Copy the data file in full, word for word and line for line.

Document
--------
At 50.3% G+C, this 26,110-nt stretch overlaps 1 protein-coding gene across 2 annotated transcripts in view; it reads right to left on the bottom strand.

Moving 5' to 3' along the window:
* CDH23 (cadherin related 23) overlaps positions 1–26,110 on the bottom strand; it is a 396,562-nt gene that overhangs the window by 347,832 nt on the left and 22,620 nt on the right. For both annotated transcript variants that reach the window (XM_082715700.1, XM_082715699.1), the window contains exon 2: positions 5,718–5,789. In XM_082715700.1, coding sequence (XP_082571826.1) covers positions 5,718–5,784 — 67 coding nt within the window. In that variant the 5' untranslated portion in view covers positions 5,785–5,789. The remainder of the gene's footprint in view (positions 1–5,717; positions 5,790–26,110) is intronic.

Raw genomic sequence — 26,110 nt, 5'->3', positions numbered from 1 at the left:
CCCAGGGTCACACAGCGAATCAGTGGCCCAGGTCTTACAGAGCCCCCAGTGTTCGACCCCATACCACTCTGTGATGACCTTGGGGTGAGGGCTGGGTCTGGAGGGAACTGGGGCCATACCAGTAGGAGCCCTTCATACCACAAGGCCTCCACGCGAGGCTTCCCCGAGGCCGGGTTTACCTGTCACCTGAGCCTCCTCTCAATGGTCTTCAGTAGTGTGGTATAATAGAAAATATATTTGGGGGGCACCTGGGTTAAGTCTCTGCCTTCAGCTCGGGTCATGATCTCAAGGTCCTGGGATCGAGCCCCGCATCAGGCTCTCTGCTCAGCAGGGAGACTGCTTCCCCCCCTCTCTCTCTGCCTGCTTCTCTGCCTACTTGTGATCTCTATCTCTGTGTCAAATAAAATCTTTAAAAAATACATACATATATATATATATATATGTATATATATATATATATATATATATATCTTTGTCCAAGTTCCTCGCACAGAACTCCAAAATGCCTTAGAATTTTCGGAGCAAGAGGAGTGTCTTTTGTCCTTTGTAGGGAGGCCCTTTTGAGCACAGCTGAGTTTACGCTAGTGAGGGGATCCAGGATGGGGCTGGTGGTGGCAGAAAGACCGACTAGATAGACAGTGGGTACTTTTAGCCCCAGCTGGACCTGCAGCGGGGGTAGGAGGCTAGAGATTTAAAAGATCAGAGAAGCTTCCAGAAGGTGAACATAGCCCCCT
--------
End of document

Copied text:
At 50.3% G+C, this 26,110-nt stretch overlaps 1 protein-coding gene across 2 annotated transcripts in view; it reads right to left on the bottom strand.

Moving 5' to 3' along the window:
* CDH23 (cadherin related 23) overlaps positions 1–26,110 on the bottom strand; it is a 396,562-nt gene that overhangs the window by 347,832 nt on the left and 22,620 nt on the right. For both annotated transcript variants that reach the window (XM_082715700.1, XM_082715699.1), the window contains exon 2: positions 5,718–5,789. In XM_082715700.1, coding sequence (XP_082571826.1) covers positions 5,718–5,784 — 67 coding nt within the window. In that variant the 5' untranslated portion in view covers positions 5,785–5,789. The remainder of the gene's footprint in view (positions 1–5,717; positions 5,790–26,110) is intronic.

Raw genomic sequence — 26,110 nt, 5'->3', positions numbered from 1 at the left:
CCCAGGGTCACACAGCGAATCAGTGGCCCAGGTCTTACAGAGCCCCCAGTGTTCGACCCCATACCACTCTGTGATGACCTTGGGGTGAGGGCTGGGTCTGGAGGGAACTGGGGCCATACCAGTAGGAGCCCTTCATACCACAAGGCCTCCACGCGAGGCTTCCCCGAGGCCGGGTTTACCTGTCACCTGAGCCTCCTCTCAATGGTCTTCAGTAGTGTGGTATAATAGAAAATATATTTGGGGGGCACCTGGGTTAAGTCTCTGCCTTCAGCTCGGGTCATGATCTCAAGGTCCTGGGATCGAGCCCCGCATCAGGCTCTCTGCTCAGCAGGGAGACTGCTTCCCCCCCTCTCTCTCTGCCTGCTTCTCTGCCTACTTGTGATCTCTATCTCTGTGTCAAATAAAATCTTTAAAAAATACATACATATATATATATATATATGTATATATATATATATATATATATATATCTTTGTCCAAGTTCCTCGCACAGAACTCCAAAATGCCTTAGAATTTTCGGAGCAAGAGGAGTGTCTTTTGTCCTTTGTAGGGAGGCCCTTTTGAGCACAGCTGAGTTTACGCTAGTGAGGGGATCCAGGATGGGGCTGGTGGTGGCAGAAAGACCGACTAGATAGACAGTGGGTACTTTTAGCCCCAGCTGGACCTGCAGCGGGGGTAGGAGGCTAGAGATTTAAAAGATCAGAGAAGCTTCCAGAAGGTGAACATAGCCCCCT